The VFW national commander also questions the leadership ability of those who oversee these types of medical research programs, asks why the VA doesn’t have a solid handle on the correct number of patients it prescribes medications to under medical research conditions, and wonders what other information has yet to be uncovered. Aside from Chantix, other drugs reportedly used to treat veterans with PTSD are the anticonvulsant Divalproex, and the antidepressants Paroxetine, Mirtazapine and Citalopram, all of which carry warnings of potential suicidal side effects.
“The VA is known for quality healthcare that is delivered by highly trained and educated medical professionals and staff, but in recent months, the American public has read stories accusing the department of not properly taking care of veterans with mental health problems, to include veterans attempting suicide under VA care. These stories, to include the well-documented veterans’ claims backlog, are having a negative cumulative effect on the overall image of the VA,” said Lisicki.
“This Chantix issue thrown into the mix indicates to me that it is time for massive changes within the VA, because there is ample evidence of a serious lack of leadership, management and accountability within the organization,” he said.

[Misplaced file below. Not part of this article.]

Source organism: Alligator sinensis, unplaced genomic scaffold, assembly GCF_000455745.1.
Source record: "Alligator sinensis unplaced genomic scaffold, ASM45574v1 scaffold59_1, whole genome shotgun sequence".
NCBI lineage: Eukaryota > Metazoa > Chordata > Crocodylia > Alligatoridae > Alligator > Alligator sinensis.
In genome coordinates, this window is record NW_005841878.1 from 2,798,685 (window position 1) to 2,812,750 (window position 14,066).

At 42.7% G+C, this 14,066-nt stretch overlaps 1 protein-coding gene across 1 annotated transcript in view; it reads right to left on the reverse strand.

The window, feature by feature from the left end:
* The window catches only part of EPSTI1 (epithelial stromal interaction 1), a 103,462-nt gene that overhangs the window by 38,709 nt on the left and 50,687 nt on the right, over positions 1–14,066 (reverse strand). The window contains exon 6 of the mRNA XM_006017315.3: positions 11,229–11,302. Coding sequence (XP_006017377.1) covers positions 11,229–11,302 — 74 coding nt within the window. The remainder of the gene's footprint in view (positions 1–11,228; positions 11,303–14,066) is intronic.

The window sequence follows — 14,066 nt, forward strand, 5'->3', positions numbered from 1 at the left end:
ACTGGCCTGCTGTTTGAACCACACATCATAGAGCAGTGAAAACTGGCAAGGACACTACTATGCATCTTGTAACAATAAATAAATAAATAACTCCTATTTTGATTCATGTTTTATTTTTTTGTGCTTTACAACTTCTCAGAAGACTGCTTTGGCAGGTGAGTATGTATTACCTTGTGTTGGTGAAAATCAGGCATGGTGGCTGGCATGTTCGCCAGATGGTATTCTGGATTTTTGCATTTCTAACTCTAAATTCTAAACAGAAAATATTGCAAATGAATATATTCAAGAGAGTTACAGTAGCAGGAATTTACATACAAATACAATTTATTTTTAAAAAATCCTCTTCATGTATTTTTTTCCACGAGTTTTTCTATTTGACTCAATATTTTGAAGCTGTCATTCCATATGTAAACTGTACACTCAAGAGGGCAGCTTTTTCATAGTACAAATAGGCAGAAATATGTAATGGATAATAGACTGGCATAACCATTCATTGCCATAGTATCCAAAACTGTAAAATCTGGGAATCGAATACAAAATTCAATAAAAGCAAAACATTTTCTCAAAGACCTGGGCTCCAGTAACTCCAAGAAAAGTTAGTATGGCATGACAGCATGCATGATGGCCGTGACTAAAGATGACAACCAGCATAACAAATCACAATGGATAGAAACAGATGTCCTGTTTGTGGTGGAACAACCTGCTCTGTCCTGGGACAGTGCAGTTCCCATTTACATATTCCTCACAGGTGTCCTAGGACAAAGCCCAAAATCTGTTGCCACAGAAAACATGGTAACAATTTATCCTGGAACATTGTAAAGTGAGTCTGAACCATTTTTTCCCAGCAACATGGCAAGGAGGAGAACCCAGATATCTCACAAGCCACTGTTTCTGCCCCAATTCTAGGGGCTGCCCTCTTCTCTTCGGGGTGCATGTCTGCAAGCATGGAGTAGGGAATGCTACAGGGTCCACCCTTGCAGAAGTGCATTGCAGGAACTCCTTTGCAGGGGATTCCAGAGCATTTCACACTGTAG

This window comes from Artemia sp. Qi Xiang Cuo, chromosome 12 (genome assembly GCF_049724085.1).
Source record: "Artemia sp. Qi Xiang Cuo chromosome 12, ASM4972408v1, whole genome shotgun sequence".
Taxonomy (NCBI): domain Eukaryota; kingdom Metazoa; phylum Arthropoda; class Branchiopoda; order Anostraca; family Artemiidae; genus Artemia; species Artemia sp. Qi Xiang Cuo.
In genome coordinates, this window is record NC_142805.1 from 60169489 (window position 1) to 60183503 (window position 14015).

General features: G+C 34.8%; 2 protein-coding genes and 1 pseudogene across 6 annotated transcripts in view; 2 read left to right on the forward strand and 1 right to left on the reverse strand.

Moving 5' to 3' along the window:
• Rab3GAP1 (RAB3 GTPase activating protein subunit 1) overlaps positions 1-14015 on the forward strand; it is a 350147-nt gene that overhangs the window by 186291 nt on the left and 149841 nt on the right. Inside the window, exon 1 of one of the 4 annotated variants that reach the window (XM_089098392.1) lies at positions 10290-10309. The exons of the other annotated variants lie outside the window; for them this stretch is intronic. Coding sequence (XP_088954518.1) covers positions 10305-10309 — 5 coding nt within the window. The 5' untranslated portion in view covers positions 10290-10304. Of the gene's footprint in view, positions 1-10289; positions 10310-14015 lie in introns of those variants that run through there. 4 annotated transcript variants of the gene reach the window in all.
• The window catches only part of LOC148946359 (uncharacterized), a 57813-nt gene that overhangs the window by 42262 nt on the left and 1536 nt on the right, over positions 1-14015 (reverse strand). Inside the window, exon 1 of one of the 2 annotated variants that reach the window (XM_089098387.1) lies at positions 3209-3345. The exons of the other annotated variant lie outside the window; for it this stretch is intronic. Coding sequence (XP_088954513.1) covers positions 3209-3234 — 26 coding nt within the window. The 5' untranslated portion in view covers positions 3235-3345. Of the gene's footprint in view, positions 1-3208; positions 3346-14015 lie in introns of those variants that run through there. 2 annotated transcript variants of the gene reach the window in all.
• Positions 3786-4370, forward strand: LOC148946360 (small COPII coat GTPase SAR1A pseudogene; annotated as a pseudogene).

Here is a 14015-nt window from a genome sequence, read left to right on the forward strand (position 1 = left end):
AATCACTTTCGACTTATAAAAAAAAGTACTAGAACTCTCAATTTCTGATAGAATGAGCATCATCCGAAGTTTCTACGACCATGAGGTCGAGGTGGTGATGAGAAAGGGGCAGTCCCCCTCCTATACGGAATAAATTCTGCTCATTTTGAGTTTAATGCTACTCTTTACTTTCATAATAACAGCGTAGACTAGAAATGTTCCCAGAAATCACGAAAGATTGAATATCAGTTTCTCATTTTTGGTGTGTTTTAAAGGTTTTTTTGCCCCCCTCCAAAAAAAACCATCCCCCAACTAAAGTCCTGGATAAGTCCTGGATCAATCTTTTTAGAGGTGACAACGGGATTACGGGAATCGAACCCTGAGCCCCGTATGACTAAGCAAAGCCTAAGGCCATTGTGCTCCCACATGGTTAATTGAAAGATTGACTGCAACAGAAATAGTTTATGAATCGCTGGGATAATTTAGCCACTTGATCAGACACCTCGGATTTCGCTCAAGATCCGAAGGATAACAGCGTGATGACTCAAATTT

Lisicki said this problem is not new, nor is it political, because elected leaders from both sides of the aisle have called for accountability; they just have not seen it coming from VA leadership.
“VA Secretary James Peake is an honorable professional who has only been at VA for seven months, but it is obvious that those he has entrusted to help him carry out VA’s mission are not doing their jobs,” he said.
“The VFW and I, and probably most Americans, firmly believe that veterans have earned the right to better care than what was provided by the VA program managers and clinicians in this smoking cessation research program. These people knew for months that the use of Chantix could produce potentially lethal side effects in veterans diagnosed with PTSD, yet they did nothing to warn their patients. They must be terminated because they failed to do the right thing for veterans.”
Lisicki also wants Congress to more aggressively exercise their oversight role of the VA, and to hold VA officials accountable when they do not receive full and timely answers to their questions. He said Congress should also look into the FDA’s notification procedures for alerts and product recalls, with hopes of ensuring that patients, as well as clinicians, are notified when alerts are published.
“Those who are entrusted to care for America’s heroes must be held to a much higher standard than others,” said Lisicki. “It is painfully obvious that many in VA leadership positions are not capable of that standard. America’s veterans of all wars deserve better.”